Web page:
By Hillel Aron
By Joseph Tsidulko
By Patrick Range McDonald
By David Futch
By Hillel Aron
By Dennis Romero
By Jill Stewart
By Dennis Romero
Two hours. So it went. Marco was in that phase where every high expectation gives way to something grimmer, darker, older, but when he saw the standing grass flecked with mustard and the oaks drinking up the earth, when he saw the milling dogs, goats, chickens, the longhaired men so attuned to what they were doing they barely glanced up, and the women -- the women!-- he felt something being born inside him all over again. He leaned forward and watched it all unscroll, huts, tents, truck gardens and citrus trees, a geodesic dome -- or was that a yurt? Then the van came round a bend and the house leapt out at them from behind a screen of trees. It was there, and then it was gone. When it came into view again, Marco saw a two-story frame house with a sprawl of outbuildings, no different from what you'd see in Kansas or Missouri or any other place where farmers tilled the earth, except that somebody had painted the trim in Day-Glo orange and the rest a checkerboard pattern of green and pink so that the house wasn't a house anymore but a kind of billboard for the psychedelic revolution. The van lurched, dust rose up and killed the air, Norm grinning and flashing the peace sign all the while and a pair of yellow dogs loping along beside them, and then they were pulling into a rutted lot behind the house and Norm was shouting, "Home for the holidays, oh yes indeed!"
Holidays? What holidays? And Marco was wondering about that, about what holiday it might have been in the middle of May -- he
wasn't sure what the date was, but it couldn't have been later than maybe the fifteenth or sixteenth -- when Norm turned to him with a grin. "Just an expression, man -- and I want to be the very first to wish you a Merry Christmas! But really, every day's a holiday at Drop City, because the straight world is banned, absolutely and categorically, do not pass through these gates, Mr. Jones, dig?"
What could he do but smile and nod and lend a hand as his benefactor began to unload supplies from the back of the van, cans of ketchup, peanut butter, honey, sacks of bulgur wheat, sesame seeds, brown rice, raw almonds and rolled oats, tools, a rebuilt generator, a whole raft of bread -- "Barter, man, barter, broccoli for bread, cukes for bread, eggplant, and can you say rutabaga?" -- and two big brown-paper bags that must have had thirty record albums in them. And where was it all going? In the main house, four steps up onto the foot-worn back porch and into the kitchen, arms full, a homemade table, crude but honest, potted herbs in the window, shelves from ceiling to floor and institutional-sized cans of everything imaginable stacked up as if they were expecting a siege. And women, three of them: Merry, Maya and Verbie.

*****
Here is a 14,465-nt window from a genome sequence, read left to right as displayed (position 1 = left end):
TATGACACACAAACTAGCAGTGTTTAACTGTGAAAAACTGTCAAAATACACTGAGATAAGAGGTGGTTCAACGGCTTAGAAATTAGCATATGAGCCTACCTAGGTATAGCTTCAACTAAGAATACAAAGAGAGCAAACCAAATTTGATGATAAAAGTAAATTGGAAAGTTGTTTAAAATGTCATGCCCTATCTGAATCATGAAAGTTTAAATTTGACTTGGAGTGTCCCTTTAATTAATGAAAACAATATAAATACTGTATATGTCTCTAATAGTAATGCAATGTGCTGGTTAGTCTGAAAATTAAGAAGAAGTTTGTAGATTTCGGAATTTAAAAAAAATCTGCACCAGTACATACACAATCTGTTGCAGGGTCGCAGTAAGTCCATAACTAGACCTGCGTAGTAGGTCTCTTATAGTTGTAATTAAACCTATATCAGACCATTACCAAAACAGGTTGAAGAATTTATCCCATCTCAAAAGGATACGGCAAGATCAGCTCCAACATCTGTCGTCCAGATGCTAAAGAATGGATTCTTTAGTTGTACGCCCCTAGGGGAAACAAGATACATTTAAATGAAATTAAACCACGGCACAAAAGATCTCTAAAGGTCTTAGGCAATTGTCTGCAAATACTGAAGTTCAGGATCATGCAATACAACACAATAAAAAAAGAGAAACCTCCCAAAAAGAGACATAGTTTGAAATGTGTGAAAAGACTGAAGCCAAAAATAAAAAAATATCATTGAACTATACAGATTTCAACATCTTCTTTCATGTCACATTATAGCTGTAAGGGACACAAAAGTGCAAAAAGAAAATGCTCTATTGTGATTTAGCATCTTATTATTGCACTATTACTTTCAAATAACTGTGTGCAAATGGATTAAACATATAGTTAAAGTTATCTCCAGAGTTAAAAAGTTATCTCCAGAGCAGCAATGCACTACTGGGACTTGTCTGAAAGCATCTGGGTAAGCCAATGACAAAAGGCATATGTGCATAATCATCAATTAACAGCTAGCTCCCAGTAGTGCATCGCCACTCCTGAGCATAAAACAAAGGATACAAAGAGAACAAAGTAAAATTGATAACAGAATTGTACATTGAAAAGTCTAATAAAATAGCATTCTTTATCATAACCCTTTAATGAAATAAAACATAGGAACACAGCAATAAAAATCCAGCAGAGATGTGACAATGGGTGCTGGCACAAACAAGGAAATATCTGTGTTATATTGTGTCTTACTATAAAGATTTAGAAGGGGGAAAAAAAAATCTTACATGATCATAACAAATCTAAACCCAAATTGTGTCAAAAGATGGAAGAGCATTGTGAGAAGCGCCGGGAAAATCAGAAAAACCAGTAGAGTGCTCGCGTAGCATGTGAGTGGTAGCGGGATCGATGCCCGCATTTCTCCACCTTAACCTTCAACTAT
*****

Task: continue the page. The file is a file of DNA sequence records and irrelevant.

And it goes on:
All three looked up when Marco followed Norm through the door and set his packages down on the table, smiling, yes, but he'd seen those smiles before -- at Morning Star, Olompali, the Magic Farm, Gorda Mountain -- and all but the last lingering residual flecks of brother- and sisterhood had been rinsed out of them. They were meant to be welcoming, these pale dry-lipped worried-over-the-porridge-blackened-into-the-bottom-of-the-pot brotherly-and-sisterly smiles, but how many had been welcomed already? He was new. A new cat. Another mouth to feed, and would he contribute, would he stay on and weed the garden, repair the roof and snake out the ä line from the plugged-up toilets to the half-dug septic field, would he be worth the investment of time and breath or would he just work his way through the women, smoke dope and drink cheap wine all day and then show up for meals with a plate in his hand? These were smiles with an edge, and they made him feel shy and unworthy.
He must have come up the steps six or seven times, arms laden with groceries, before anybody said anything to him. It was Merry, tall, dark-eyed, a sprig of baby's breath tucked behind one ear, who lifted her eyes and murmured, "Been on the road long?"
Norm wasn't there to answer for him -- he'd wandered off shouting into the next room, tearing at the shrink-wrap on one of the new record jackets, and he left a vacuum behind him. Maya and Verbie were in the corner by the sink, leaning into the mounds of green onions, peppers, zucchini and carrots they were dicing for the pot and talking in flat low voices, and Merry had slipped across the room on bare feet to lift things out of the grocery bags and find places for them on the shelves. She was right there, two feet from him, smelling of garlic and cilantro, her eyes chasing vaguely after the question. Marco shrugged. The correct answer, more or less, was two years. But he didn't say that. He just said, "I don't know. A while."